When we don't understand this ...
Recently, Kickstarter funded a Veronica Mars movie and a sequel to the beloved cult video game Planescape: Torment with record-breaking success. It's become clear that we can directly influence the things that get created for our entertainment -- if there's a cool movie or game or album that we'd like to see, we now have the power to give people money to make those things exist, rather than just wait for some big production company to foot the bill and bitch about the end result on the Internet.
Now the Internet will be forced to bitch at itself.
Unless, of course, we screw it all up. Which seems likely, because ...
As much as 75 percent of successful Kickstarter campaigns miss their deadlines, in particular the ones that end up getting way overfunded. This isn't because of scamming or incompetence; it's because extra resources increase the size of a project and make it take more time, which is something that most people simply cannot understand. We feel like Kickstarter is a store (which, by its own admission, it is not), and when we give something money, by God, we had better see some immediate return. When you click the "Pledge" button for Summer School 2, you aren't ordering a copy of that movie from Amazon; you're calling that movie into existence, like a warlock flinging dollar bills into a dragon skull brazier. And it takes time for that particular spell to work.
"I didn't donate $60,000 for a late Good Burger sequel."
When we don't understand this ...
Funding a project on Kickstarter is a faith-based investment. There's risk involved. Unfortunately, nobody explained that to Neil Singh, who sued a Kickstarter creator into bankruptcy over a $70 pledge for an iPad stand that wound up falling through.
It was a dream too beautiful for this earth.
Singh insists that he "didn't know anything about Kickstarter" when he made the pledge, which means that he typed his credit card number into a random website just because it had a cool picture of an Apple accessory.
The Kickstarter Terms of Service are as follows:
"Kickstarter does not offer refunds. A Project Creator is not required to grant a Backer's request for a refund unless the Project Creator is unable or unwilling to fulfill the reward."
"Or the Project Creator takes all the money and flees to Barbados."
With that in mind, check out game designer Peter Molyneux's Kickstarter for Project GODUS. Molyneux is the man behind the hugely popular Fable trilogy. The most likely reason a prominent developer like him would turn to Kickstarter (aside from the fact that GODUS sounds like something you need to have a doctor burn off of your genitals with liquid nitrogen) is because he's consistently had to apologize for lying about the content of his games -- not discussing features during the development process that were eventually not included for one reason or another, mind you, but flat out telling us that the completed game had things in it that it absolutely didn't have when it was finally released. He has done this with literally every game in the Fable series so far.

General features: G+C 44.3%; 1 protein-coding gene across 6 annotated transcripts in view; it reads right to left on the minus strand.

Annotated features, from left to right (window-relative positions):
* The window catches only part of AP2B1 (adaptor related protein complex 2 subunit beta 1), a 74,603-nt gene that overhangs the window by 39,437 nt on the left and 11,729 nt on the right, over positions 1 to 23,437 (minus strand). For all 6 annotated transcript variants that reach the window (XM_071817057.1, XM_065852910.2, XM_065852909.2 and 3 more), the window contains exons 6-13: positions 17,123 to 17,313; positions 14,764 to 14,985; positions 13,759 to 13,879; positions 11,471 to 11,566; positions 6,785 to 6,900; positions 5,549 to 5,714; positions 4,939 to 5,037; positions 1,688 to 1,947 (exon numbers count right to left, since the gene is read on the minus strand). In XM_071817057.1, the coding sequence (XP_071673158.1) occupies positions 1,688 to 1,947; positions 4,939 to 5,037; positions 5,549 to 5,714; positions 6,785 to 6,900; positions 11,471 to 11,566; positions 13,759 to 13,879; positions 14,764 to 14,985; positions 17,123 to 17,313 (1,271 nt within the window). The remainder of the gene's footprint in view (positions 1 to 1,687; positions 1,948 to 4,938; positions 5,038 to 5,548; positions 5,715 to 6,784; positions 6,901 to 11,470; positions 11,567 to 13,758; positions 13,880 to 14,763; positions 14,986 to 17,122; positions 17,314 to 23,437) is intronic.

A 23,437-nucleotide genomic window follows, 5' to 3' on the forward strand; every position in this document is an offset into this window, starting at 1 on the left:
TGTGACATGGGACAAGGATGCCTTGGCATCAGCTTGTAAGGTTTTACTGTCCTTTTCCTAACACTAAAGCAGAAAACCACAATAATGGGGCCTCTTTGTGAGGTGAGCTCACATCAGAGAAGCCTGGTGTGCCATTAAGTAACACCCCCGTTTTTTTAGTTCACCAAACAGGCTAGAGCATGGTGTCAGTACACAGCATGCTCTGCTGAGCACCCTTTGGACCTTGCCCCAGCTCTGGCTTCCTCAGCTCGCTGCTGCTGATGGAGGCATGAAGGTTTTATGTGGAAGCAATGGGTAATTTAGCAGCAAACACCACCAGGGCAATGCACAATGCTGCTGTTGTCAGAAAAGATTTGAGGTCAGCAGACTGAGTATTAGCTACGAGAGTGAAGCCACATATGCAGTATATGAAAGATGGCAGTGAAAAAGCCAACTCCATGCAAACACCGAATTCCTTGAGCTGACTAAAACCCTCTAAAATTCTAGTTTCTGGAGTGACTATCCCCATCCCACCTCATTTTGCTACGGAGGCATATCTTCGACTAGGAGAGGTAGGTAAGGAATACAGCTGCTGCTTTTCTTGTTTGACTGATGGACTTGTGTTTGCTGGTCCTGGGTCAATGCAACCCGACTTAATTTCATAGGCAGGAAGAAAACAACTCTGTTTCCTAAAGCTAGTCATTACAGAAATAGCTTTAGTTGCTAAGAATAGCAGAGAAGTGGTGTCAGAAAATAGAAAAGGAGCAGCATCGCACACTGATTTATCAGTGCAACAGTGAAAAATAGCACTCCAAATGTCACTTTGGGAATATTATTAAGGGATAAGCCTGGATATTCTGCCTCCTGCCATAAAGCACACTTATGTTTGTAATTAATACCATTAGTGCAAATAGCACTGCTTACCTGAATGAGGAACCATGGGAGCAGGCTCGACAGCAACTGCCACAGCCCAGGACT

Ferdaus Shamim / WireImage / Getty
"The whole Fable world [has] a complete life cycle, a full daylight cycle, people go off to work, kids go to school." -Peter Molyneux, reciting a list of things that do not occur in Fable.
But Molyneux's name is still enough to get Fable fans excited, and they will rally to fund his Kickstarter game in droves. And he is well aware of this.
It's tough to make your Kickstarter stand out, but luckily there's a Kickstarter PR firm to help edit your pitch and get you in contact with "VIP Press worldwide" to make sure your project goes viral and gets noticed.
For a fee. Which, as you may have noticed, ruins the entire point.
Indie Developer Consulting
Having a PR firm is indie as hell.
People go to Kickstarter because they don't have the money for things like a marketing campaign. If we allow PR firms to come in and dictate which projects are successful, pretty soon nobody will be able to start a Kickstarter campaign without one, and that's a several-hundred-dollar expense at minimum.
Two years ago, some people in Detroit set up a Kickstarter to build a statue of RoboCop in Detroit, and it took less than 10 days for the project to reach its goal, because it's a statue of fucking RoboCop. One person even made a $25,000 pledge, presumably because he thought he was paying for the creation of an actual cybernetic police officer. All told, the Internet boldly gathered together to spend nearly $70,000 on a functionless statue of a 1980s cult film character during one of the worst recessions in American history. This isn't a piece of art, an awesome new technology, or even a cool new game -- it's a giant block of irony, and 90 percent of the people who paid for it will never even go to Detroit to see it.
And 100 percent of the people who paid for it were laughing when they donated.
Kickstarter has the potential to be a tool for funding some of the most original, fun, and exciting things we've seen in a long time by cutting out the corporate middlemen too obsessed with focus groups, advertisers, and bottom lines to try anything different. So let's not totally ruin it, OK?